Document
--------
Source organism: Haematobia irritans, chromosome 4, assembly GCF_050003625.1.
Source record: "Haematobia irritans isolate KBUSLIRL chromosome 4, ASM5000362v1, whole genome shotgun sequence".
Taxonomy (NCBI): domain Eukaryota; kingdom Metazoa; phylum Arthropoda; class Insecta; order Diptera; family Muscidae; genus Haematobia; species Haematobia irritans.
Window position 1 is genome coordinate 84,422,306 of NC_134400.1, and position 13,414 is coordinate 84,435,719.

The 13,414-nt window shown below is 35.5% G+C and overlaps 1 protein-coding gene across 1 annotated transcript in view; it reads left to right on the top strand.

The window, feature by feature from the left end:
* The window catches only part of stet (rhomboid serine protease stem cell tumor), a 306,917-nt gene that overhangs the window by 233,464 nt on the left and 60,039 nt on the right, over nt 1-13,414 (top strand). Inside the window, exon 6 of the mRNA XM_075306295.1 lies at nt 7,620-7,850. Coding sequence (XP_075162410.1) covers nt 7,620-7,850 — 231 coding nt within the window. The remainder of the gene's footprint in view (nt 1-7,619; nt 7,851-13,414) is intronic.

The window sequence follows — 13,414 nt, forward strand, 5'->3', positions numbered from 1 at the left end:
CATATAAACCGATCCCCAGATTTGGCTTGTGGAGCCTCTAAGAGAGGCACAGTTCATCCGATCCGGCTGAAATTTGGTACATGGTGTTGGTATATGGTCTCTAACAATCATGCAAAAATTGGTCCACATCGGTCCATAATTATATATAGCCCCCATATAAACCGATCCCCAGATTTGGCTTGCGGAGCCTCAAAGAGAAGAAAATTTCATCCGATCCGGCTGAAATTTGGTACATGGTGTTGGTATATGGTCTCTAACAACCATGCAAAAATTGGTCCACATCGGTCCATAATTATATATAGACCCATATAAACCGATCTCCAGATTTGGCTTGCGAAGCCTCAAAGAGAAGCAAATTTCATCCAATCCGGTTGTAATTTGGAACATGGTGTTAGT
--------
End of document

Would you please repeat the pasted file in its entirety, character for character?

Source organism: Haematobia irritans, chromosome 4, assembly GCF_050003625.1.
Source record: "Haematobia irritans isolate KBUSLIRL chromosome 4, ASM5000362v1, whole genome shotgun sequence".
Taxonomy (NCBI): domain Eukaryota; kingdom Metazoa; phylum Arthropoda; class Insecta; order Diptera; family Muscidae; genus Haematobia; species Haematobia irritans.
Window position 1 is genome coordinate 84,422,306 of NC_134400.1, and position 13,414 is coordinate 84,435,719.

The 13,414-nt window shown below is 35.5% G+C and overlaps 1 protein-coding gene across 1 annotated transcript in view; it reads left to right on the top strand.

The window, feature by feature from the left end:
* The window catches only part of stet (rhomboid serine protease stem cell tumor), a 306,917-nt gene that overhangs the window by 233,464 nt on the left and 60,039 nt on the right, over nt 1-13,414 (top strand). Inside the window, exon 6 of the mRNA XM_075306295.1 lies at nt 7,620-7,850. Coding sequence (XP_075162410.1) covers nt 7,620-7,850 — 231 coding nt within the window. The remainder of the gene's footprint in view (nt 1-7,619; nt 7,851-13,414) is intronic.

The window sequence follows — 13,414 nt, forward strand, 5'->3', positions numbered from 1 at the left end:
CATATAAACCGATCCCCAGATTTGGCTTGTGGAGCCTCTAAGAGAGGCACAGTTCATCCGATCCGGCTGAAATTTGGTACATGGTGTTGGTATATGGTCTCTAACAATCATGCAAAAATTGGTCCACATCGGTCCATAATTATATATAGCCCCCATATAAACCGATCCCCAGATTTGGCTTGCGGAGCCTCAAAGAGAAGAAAATTTCATCCGATCCGGCTGAAATTTGGTACATGGTGTTGGTATATGGTCTCTAACAACCATGCAAAAATTGGTCCACATCGGTCCATAATTATATATAGACCCATATAAACCGATCTCCAGATTTGGCTTGCGAAGCCTCAAAGAGAAGCAAATTTCATCCAATCCGGTTGTAATTTGGAACATGGTGTTAGT